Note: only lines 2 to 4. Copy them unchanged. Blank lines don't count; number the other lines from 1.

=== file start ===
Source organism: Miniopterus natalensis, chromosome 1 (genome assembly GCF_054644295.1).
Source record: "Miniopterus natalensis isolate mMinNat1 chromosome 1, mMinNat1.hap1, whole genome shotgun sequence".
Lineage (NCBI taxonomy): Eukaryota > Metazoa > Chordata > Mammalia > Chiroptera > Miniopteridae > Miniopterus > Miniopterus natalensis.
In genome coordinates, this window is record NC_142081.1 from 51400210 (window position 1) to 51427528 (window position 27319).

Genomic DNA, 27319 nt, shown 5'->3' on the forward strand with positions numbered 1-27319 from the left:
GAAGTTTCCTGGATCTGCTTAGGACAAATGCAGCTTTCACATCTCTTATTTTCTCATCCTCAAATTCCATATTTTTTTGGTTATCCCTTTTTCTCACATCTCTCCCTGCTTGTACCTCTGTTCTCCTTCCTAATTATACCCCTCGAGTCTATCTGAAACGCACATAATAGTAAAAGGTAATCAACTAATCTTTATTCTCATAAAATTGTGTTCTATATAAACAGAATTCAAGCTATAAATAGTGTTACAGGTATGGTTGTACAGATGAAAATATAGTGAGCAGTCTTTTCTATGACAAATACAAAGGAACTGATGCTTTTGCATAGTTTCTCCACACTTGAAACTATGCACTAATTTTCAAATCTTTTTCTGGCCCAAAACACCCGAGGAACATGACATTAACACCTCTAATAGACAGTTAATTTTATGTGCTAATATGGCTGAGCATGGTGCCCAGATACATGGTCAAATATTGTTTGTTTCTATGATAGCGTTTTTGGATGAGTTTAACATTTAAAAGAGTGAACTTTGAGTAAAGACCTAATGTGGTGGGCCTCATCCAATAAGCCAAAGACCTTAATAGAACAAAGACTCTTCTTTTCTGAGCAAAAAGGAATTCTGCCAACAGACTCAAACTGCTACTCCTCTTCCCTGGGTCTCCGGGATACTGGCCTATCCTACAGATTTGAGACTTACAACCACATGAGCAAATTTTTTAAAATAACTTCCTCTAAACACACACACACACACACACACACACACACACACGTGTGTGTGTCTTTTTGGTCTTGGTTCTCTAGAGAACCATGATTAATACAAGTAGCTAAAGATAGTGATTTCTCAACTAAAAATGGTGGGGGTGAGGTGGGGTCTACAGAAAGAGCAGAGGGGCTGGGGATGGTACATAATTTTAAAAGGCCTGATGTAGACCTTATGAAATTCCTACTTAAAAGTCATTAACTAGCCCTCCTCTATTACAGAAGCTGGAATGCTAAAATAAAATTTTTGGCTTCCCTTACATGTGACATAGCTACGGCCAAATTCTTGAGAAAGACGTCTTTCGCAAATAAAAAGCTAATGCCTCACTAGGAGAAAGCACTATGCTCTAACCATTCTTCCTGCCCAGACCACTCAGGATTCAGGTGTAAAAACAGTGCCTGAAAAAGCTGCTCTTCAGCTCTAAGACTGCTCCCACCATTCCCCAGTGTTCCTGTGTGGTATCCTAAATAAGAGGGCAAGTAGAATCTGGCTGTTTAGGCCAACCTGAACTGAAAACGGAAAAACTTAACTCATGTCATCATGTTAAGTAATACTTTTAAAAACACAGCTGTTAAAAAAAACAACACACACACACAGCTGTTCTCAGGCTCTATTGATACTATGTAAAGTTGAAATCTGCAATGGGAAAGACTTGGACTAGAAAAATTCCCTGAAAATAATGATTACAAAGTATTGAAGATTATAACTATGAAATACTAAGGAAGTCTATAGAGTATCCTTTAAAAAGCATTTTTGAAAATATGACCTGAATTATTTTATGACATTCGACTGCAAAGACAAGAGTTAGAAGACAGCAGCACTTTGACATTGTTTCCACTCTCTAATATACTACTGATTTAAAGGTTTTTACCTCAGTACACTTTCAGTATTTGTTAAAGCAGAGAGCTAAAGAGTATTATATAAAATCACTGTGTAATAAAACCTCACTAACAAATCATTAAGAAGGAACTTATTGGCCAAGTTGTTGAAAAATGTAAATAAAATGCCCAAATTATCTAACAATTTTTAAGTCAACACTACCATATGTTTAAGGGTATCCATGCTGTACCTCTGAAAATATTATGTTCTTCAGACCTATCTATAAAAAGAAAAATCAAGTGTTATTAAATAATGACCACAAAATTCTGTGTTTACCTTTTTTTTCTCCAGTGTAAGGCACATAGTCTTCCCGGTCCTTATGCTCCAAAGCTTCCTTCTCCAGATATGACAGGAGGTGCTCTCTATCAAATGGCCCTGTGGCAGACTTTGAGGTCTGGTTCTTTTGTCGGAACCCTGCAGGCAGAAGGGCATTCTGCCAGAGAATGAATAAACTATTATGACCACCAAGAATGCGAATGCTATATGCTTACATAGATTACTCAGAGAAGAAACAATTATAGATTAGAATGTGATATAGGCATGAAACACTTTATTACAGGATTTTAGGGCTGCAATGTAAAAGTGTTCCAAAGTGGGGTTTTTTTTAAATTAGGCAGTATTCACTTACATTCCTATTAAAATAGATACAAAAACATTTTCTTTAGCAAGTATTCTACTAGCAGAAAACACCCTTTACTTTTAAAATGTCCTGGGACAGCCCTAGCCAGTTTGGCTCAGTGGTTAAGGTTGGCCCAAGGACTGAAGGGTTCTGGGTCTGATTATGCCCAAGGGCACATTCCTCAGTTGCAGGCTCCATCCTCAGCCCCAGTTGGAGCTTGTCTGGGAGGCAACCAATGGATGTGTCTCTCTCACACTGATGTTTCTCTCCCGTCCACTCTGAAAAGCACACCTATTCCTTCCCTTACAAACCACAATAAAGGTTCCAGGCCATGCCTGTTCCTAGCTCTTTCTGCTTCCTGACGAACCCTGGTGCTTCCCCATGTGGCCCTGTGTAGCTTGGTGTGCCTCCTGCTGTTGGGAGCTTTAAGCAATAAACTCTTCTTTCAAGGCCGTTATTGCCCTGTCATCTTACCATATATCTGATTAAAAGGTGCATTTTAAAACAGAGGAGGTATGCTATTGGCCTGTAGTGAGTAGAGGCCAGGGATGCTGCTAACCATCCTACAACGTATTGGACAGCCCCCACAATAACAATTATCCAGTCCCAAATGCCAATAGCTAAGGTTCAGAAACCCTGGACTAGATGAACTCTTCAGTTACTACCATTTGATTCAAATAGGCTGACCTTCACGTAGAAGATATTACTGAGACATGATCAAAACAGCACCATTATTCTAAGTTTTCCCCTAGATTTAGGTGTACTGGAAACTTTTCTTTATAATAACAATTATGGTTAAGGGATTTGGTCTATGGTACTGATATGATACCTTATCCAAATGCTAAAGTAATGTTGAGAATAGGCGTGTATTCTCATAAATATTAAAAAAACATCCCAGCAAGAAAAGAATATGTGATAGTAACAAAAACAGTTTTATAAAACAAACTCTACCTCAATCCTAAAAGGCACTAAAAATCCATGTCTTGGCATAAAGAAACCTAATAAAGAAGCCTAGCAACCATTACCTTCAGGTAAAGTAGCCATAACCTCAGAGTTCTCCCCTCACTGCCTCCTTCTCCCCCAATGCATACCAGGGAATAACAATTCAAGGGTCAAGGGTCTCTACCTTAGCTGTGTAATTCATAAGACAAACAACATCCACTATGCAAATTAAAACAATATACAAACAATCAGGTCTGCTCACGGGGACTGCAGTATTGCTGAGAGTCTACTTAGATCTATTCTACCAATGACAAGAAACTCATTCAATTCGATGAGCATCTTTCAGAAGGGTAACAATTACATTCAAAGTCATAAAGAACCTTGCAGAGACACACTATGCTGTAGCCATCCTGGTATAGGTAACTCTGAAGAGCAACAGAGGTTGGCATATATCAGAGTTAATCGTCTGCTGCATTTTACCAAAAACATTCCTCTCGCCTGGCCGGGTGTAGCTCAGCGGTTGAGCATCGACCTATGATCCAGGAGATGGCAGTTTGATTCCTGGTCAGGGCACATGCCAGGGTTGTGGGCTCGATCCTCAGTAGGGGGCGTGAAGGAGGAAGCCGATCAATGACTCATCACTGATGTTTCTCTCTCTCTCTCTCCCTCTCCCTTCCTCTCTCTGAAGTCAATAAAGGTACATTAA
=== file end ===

Source record: "Miniopterus natalensis isolate mMinNat1 chromosome 1, mMinNat1.hap1, whole genome shotgun sequence".
Lineage (NCBI taxonomy): Eukaryota > Metazoa > Chordata > Mammalia > Chiroptera > Miniopteridae > Miniopterus > Miniopterus natalensis.
In genome coordinates, this window is record NC_142081.1 from 51400210 (window position 1) to 51427528 (window position 27319).